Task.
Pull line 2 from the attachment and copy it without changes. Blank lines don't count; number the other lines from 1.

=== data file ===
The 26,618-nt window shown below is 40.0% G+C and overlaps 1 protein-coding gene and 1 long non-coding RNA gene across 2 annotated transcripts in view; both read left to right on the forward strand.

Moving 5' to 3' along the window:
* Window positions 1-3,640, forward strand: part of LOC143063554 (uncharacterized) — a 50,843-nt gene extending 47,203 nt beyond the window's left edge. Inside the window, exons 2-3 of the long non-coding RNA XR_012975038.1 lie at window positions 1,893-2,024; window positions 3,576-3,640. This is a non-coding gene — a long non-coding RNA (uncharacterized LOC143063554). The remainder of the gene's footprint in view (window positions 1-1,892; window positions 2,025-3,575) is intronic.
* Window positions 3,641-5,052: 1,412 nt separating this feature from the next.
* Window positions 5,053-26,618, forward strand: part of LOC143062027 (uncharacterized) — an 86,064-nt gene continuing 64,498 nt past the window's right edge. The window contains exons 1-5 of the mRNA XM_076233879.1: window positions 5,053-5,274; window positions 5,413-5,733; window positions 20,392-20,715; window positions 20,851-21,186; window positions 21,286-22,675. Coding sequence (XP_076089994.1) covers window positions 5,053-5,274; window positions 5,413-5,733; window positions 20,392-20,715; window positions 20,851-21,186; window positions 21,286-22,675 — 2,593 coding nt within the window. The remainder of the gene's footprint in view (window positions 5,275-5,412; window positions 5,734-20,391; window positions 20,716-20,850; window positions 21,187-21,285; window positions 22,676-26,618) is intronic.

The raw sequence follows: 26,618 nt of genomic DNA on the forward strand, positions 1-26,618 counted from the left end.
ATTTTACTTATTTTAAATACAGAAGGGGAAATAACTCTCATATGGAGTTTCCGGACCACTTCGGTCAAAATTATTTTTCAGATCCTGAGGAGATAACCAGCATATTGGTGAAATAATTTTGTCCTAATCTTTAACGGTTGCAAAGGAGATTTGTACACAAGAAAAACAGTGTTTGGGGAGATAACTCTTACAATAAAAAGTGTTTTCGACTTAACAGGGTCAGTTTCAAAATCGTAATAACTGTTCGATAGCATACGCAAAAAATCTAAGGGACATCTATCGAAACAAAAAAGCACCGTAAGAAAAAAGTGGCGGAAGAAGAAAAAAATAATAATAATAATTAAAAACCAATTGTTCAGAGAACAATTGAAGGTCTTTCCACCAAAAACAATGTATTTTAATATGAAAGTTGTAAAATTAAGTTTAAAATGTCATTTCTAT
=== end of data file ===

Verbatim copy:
Moving 5' to 3' along the window: